Box office

The film opened at #1 at the box office with a domestic gross of $38,329,160. The total domestic gross was $101,149,285. In overseas markets, the film made $32,811,256. Overall, it made $133,960,541 against its $109 million budget, making it a box office bomb. The film was outgrossed by The Matrix Revolutions and Elf.

Awards and nominations

The film was nominated for nine Golden Raspberry Awards including Worst Picture, but lost to Gigli. However, it did manage to win the Award in a new one-off category called Worst Excuse For An Actual Picture (All Concept/No Content).

Trivia

  • Before Mike Myers was cast as the Cat, other actors were considered for the role. For example:
    • Tim Allen was originally going to play the Cat, but he dropped out as he was busy filming The Santa Clause 2 for Walt Disney Pictures.
    • They also considered Will Ferrell to play the Cat, but he was busy filming Elf for New Line Cinema at the time the film was being made.
    • Billy Bob Thornton was then considered to play the Cat, but he was also unable to do it as he was busy filming Bad Santa for Miramax/Dimension Films at the time the film was in production.
  • Mike Myers didn't want to star in this movie, but was legally forced into doing so after backing out of a proposed film adaptation of his Saturday Night Live character Dieter titled Dieter's Day (which Brian Grazer and Bo Welch would've also produced and directed respectively), which would've been about Dieter trying to rescue his pet monkey Klaus from co-stars David Hasselhoff and Jack Black.
  • The Simpsons Halloween episode "Treehouse of Horror XXIV" has a parody of The Cat in the Hat by having a monster named The Fat in the Hat. As he is dying, he says: "I'm frightened of nothing, not even Hell's fires. Just don't let me ever be played by Mike Myers," which is an obvious jab at this film. Also, Dan Castellaneta, The voices of Thing 1 and Thing 2 in the voiced, even voice the main protaganist, Homer Simpson.
  • A lot of the adult humor in this film was originally meant for How the Grinch Stole Christmas, but director Ron Howard cut it out as he hated it and felt it was insulting to the source material.
  • Eric Roth (best known for writing the 1994 hit Forrest Gump) was originally set to write the script when the film was first announced in 1997.
  • Originally, Marc Shaiman was set to be the main composer for the score for the film, but due to David Newman already being chosen to score the film, Shaiman instead wrote the film's songs with Scott Wittman.
  • Shortly after the film's release, a sequel to the film based on the follow-up book The Cat in the Hat Comes Back was in development. However, Dr. Seuss' late-widow Audrey Geisel was so disappointed with the first film (both with its inappropriate humor and its box office performance) that she banned all future live-action adaptations of her late husband's work and the sequel was eventually cancelled.
  • Prior to filming, giant props made for the film were stolen from the set; the local police found the props vandalized with graffiti in a shopping mall car park in Pomona, California. Despite this, no arrests had been made, to which filming was set to start the next week.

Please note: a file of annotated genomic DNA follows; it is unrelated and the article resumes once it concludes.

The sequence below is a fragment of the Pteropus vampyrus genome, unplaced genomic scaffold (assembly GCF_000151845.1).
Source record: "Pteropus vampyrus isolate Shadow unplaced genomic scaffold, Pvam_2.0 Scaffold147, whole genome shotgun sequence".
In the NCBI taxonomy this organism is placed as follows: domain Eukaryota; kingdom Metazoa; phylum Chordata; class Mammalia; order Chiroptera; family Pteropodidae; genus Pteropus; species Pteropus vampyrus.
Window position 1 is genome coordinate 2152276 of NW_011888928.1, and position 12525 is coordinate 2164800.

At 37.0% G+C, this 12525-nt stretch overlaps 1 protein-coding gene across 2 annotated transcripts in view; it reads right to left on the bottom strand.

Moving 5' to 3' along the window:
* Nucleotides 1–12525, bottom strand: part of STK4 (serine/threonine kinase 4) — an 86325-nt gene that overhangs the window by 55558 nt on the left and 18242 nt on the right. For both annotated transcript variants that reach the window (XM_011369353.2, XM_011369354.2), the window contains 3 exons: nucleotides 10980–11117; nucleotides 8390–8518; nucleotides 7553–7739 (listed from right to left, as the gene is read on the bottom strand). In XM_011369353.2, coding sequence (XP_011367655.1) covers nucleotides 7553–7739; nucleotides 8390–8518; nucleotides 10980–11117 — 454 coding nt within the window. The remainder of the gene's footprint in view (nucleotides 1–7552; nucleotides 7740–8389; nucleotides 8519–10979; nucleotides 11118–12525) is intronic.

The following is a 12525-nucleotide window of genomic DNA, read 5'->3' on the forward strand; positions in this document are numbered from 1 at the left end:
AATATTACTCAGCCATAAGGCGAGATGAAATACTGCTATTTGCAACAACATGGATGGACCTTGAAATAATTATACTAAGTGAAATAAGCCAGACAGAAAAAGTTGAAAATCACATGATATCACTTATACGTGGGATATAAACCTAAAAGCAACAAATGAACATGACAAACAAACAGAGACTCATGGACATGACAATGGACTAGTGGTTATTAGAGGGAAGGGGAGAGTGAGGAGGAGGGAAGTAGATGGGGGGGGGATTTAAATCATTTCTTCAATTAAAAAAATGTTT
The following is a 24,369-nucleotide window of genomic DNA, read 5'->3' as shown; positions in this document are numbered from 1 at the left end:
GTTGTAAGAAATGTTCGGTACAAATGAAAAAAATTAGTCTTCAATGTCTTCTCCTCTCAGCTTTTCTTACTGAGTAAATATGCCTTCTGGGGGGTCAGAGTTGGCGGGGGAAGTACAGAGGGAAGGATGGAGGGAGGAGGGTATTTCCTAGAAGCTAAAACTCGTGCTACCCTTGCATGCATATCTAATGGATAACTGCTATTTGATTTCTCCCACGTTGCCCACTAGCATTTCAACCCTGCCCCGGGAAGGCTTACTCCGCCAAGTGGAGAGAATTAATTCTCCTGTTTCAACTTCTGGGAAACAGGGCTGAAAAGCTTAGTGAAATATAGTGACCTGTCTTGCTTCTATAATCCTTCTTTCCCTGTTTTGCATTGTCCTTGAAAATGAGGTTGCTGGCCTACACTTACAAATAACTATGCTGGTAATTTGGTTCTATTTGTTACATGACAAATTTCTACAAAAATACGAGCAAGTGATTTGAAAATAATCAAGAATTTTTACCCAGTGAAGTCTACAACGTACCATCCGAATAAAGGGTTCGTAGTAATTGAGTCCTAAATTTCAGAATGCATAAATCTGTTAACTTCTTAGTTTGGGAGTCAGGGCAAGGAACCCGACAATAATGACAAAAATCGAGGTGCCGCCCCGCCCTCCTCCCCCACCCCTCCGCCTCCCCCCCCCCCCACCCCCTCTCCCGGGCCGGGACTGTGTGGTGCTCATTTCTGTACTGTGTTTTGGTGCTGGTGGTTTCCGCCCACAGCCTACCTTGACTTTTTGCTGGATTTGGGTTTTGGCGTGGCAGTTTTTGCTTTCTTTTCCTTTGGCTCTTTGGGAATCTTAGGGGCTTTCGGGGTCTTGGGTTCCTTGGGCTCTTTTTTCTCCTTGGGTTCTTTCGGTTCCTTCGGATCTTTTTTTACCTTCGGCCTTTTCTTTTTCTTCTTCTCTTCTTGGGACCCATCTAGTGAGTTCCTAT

• Although director Bo Welch and a publicist for Mike Myers denied it, several people said Myers himself had considerable input into the film's direction by telling some of the cast (co-stars Alec Baldwin and Kelly Preston) how to perform their scenes.
  • In an interview for the AV Club's "Random Reviews" feature, Amy Hill said that Myers was also terrible to work with during filming, because he refused to talk to any of the cast and crew members aside from director Bo Welch, and during filming breaks, he isolated himself from the cast and crew by hiding in his trailer. Hill also noted that the film ended up having long and pointless additional retakes of scenes because Myers overruled Welch on whether they were good or not. In addition, he always showed up on set late and there were scenes he would downright refuse to do unless he was given a chocolate bar, which led to one of the producers setting up a Tupperware full of chocolate bars. Hill described Myers as being a diva.
  • Universal and DreamWorks spent $1.2 million on building the Super Luxurious Omnidirectional Whatchamajigger for the film, to which the car is fully functional by having a top speed of 47 mph powered by an electric motor. Nowadays, it resides in the Volo Auto Museum, alongside a statue resembling the costume Mike Myers wore during filming.
  • It gave us The Cat in the Hat with the Baseball Bat meme.
  • The Nostalgia Critic's immediate quote for the movie was: "This isn't Dr. Seuss! It's not even close! It's evil corporate pandering with freaky imagery that's promoting everything that's wrong with humanity! This was next to Son of the Mask, wasn't it?"
  • This movie aired on Cartoon Network.
  • This is so far the only film that Bo Welch had directed. Following the negative reception and box office failure of the film as well as being nominated for Worst Director, he did not direct another film and has since returned to his career as a production designer. In fact, the only thing he has directed since are five episodes of the Netflix series Lemony Snicket's A Series of Unfortunate Events.
  • In a deleted scene where the fish calls Joan, Joan is seen playing a Game Boy Advance after talking on the phone.
    • Another deleted scene at the end concludes Sally's character arc in satisfactory way by inviting her ex-friends to the party to reconcile with them and giving them cupcakes.
  • Like many movies during the early 2000's, it spawned its own game on multiple consoles.